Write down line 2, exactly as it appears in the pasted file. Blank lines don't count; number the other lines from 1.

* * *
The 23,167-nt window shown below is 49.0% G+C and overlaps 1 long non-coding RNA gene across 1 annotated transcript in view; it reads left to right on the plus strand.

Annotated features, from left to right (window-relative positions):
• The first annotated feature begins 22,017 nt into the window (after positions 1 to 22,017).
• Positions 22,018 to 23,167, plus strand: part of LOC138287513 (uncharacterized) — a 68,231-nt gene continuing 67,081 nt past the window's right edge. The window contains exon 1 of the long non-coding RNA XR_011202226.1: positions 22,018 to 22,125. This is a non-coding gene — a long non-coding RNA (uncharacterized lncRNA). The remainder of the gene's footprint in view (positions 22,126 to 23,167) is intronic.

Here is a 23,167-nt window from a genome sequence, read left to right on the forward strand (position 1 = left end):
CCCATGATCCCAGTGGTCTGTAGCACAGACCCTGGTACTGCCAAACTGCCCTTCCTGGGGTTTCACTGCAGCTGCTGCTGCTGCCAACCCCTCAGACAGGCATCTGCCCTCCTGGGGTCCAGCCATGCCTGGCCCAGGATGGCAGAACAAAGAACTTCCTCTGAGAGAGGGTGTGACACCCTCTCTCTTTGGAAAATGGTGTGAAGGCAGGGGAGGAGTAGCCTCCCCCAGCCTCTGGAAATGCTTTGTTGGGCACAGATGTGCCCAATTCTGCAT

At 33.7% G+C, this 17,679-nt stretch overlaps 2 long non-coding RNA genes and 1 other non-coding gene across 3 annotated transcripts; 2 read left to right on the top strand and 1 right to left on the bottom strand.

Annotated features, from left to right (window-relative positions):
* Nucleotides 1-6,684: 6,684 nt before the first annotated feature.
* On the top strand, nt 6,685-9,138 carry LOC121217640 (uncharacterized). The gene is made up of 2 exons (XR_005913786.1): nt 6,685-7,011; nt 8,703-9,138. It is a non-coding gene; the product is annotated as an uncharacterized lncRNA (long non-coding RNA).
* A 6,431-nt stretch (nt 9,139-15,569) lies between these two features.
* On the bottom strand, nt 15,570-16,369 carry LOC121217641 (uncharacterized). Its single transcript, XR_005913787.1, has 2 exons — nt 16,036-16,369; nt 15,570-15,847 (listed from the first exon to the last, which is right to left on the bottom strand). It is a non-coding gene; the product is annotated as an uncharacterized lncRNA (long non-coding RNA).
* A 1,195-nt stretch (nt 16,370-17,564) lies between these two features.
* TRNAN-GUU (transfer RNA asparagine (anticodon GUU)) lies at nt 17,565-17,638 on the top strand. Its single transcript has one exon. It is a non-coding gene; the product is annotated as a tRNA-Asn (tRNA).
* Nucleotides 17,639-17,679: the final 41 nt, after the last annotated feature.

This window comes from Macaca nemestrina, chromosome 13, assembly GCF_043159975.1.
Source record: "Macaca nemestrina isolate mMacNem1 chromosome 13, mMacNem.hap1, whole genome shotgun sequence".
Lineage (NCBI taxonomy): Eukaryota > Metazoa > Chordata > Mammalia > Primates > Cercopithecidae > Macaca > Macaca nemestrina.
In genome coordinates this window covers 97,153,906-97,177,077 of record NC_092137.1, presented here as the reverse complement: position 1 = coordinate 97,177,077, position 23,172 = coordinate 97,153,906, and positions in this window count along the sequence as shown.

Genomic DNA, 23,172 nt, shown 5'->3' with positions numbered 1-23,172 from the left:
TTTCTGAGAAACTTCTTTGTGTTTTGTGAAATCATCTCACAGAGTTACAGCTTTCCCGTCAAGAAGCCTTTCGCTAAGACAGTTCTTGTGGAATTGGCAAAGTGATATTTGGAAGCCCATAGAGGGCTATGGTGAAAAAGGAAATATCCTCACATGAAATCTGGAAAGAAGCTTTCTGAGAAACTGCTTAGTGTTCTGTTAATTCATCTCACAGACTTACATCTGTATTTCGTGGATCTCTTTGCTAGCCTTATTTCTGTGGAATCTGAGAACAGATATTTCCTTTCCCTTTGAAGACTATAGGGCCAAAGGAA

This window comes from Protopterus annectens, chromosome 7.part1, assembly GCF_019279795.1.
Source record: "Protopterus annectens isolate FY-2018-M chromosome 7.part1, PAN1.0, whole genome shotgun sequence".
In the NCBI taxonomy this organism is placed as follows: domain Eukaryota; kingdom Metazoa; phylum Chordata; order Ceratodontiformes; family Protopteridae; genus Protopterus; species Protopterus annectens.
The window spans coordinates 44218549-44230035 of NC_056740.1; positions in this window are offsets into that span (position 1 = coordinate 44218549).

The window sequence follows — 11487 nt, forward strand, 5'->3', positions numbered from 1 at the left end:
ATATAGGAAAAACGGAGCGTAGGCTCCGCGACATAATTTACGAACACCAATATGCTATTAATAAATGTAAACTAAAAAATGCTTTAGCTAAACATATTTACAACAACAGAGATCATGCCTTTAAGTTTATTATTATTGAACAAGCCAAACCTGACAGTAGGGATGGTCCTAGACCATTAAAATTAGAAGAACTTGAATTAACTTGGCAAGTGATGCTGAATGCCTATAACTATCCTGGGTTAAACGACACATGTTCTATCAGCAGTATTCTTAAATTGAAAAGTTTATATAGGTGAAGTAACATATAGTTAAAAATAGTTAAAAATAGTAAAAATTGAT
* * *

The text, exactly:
Annotated features, from left to right (window-relative positions):